In some ways this has hindered me socially because I take offense at behavior that other people find acceptable. Had I not been brainwashed about social graces, life would be easier for me and I wouldn’t get so grumpy at people who don’t RSVP for parties, for example. When only 6 out of 20 parents respond to a party invitation I get frustrated. Then there’s my favorite, “I think we’ll be able to make it…” to which I always want to respond, “then I might decide to cook enough food for you too.” Make a commitment. It’s two days away, I’ve got food to prepare–yes or no. I had to work hard to be polite to the mom who called to RSVP 15 minutes before the Easter Egg Hunt was to start. What’s with that? I envy people who can be easy-going about this.

So I was really astonished to read in my favorite advice column “Ask Amy” written by Amy Dickinson that some people really take offense at people who knit in public. Wow, that was never on the very long list of social offenses that I was given. Chewing gum, smoking, wearing a hat indoors if you’re male, talking with your mouth full, I thought I knew them all, but KNITTING?

A reader wrote to Amy about a woman who was at his weekend home. The guests and hosts were all sitting around chatting throughout the day. One guest had brought her knitting and was knitting while also participating in the conversation. The host found this really offensive and a sign that the guest was bored. In ensuing columns Amy has received lots of mail, mostly divided along gender lines, with men saying that they take offense if someone is knitting while they’re trying to talk. The female writers claim that the men don’t knit so they don’t realize that you can knit and pay attention to the conversation at the same time.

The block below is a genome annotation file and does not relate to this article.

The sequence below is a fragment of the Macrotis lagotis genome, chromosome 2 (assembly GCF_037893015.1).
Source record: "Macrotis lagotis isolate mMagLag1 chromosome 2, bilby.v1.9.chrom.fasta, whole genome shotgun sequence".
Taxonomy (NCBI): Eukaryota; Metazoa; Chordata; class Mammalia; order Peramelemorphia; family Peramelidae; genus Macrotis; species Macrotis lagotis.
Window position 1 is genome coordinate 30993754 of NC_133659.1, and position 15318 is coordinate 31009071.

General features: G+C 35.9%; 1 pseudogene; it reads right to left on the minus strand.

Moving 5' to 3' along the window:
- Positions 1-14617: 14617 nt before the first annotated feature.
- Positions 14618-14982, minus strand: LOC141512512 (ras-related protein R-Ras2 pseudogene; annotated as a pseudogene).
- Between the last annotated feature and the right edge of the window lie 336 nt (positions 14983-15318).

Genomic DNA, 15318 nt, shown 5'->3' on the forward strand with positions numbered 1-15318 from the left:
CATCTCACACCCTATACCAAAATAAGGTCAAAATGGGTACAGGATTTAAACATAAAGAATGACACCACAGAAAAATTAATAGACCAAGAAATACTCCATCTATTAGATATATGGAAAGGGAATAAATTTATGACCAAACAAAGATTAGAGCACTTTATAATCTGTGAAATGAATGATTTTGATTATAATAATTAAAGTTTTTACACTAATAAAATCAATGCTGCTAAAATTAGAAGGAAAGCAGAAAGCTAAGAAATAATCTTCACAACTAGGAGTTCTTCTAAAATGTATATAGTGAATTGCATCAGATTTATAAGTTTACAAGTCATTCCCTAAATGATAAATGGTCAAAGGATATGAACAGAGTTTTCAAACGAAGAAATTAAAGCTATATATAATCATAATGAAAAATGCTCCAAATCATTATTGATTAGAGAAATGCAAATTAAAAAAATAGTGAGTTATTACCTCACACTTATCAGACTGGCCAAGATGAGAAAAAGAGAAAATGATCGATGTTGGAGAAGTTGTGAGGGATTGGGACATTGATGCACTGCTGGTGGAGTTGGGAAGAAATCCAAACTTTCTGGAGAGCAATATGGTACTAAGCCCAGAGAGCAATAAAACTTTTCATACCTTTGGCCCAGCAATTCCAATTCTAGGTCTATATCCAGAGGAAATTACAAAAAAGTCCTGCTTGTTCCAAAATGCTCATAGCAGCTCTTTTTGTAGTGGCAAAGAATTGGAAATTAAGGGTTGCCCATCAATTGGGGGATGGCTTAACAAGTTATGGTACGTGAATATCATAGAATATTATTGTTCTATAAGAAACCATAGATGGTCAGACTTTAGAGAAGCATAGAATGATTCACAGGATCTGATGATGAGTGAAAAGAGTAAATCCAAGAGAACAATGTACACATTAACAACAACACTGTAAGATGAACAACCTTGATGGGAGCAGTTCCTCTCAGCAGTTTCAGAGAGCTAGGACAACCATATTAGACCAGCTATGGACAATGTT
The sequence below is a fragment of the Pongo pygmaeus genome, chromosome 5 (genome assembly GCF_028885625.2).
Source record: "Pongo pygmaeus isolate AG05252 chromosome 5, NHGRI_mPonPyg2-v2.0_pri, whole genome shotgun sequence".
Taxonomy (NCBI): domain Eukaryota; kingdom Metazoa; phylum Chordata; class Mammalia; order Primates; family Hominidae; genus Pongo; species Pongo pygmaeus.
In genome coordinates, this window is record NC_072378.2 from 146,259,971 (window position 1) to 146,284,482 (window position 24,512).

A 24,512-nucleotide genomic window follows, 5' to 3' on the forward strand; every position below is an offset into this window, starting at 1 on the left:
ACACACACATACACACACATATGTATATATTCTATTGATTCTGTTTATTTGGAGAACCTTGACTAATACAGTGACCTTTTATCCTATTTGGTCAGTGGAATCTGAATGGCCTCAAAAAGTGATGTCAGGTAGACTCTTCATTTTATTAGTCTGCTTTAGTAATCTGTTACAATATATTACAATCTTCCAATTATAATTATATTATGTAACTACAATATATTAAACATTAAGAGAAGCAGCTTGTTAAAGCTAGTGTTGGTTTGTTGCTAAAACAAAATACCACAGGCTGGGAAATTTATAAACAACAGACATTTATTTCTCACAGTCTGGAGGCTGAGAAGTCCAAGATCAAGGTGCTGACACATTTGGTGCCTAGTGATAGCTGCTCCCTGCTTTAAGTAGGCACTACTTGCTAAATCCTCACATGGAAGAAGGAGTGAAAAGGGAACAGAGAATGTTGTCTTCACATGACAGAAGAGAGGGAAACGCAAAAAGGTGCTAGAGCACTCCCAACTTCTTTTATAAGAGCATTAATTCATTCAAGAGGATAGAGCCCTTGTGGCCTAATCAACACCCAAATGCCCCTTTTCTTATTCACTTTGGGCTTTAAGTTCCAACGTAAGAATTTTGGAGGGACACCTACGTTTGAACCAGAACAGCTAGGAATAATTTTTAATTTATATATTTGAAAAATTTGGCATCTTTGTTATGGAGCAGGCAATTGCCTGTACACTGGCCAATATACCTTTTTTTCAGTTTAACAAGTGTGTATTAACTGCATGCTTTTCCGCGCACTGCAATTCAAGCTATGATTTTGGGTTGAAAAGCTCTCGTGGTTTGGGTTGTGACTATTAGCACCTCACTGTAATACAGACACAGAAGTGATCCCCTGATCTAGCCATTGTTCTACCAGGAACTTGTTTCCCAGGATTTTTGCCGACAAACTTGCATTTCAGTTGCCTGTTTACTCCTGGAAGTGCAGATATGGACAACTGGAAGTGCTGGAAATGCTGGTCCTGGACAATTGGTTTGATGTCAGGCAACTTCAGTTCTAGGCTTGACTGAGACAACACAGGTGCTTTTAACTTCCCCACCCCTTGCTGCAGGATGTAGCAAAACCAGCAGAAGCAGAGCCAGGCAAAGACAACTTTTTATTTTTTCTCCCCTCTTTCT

This kind of reminded me of the conversation with a friend whose husband had installed a home theater system and wanted to watch a movie with the lights off. His wife, a mother of three, said to me, “Who watches a movie without folding laundry?” If I can’t knit when I’m visiting with friends, when would be the time to knit? Am I supposed to knit in private so no one takes offense? I can’t even count the number of people I must have offended over the years over this one. At most family gatherings that I remember at least one person was working on a needlepoint canvas or maybe knitting. Frequently there would be several people at once working on various projects. I think it’s lovely to watch people do handwork and see their progress over the course of the visit. And frankly there’s no way I’m not working on needlework if there’s a football game on the TV that everyone else is watching.

So here’s where I wouldn’t knit: no knitting at religious services –no weddings, funerals or garden-variety worship services. I couldn’t believe it when on two different occasions I was teaching a quilting workshop and there were people knitting the whole time. There were things that they were supposed to be looking at and they were looking at their knitting. That seemed distracting to the other students too. I would never knit in a class of any sort or if there were a very serious conversation going on that required my undivided attention and eye contact. Any formal event, like a special dinner or cocktail party at someone’s house would be off-limits because I think I should be offering to help or mingle (a skill I will never, ever master). Friends in Japan teased me for doing needlework on the train, which I didn’t think was rude but was unconventional there. One knitting friend has the rule that you need two projects at a time to work on: one that is challenging and requires concentration like lacework or a complicated pattern that requires counting. Then she says that you also need a project that is brainless for when you’re chatting with a group and want to be able to look up and be a part of the conversation.

So what’s your take? Where is it OK to knit or do any other type of handwork and which situations are inappropriate? And if there’s a man in your household, what’s his take? I can’t wait to read your responses.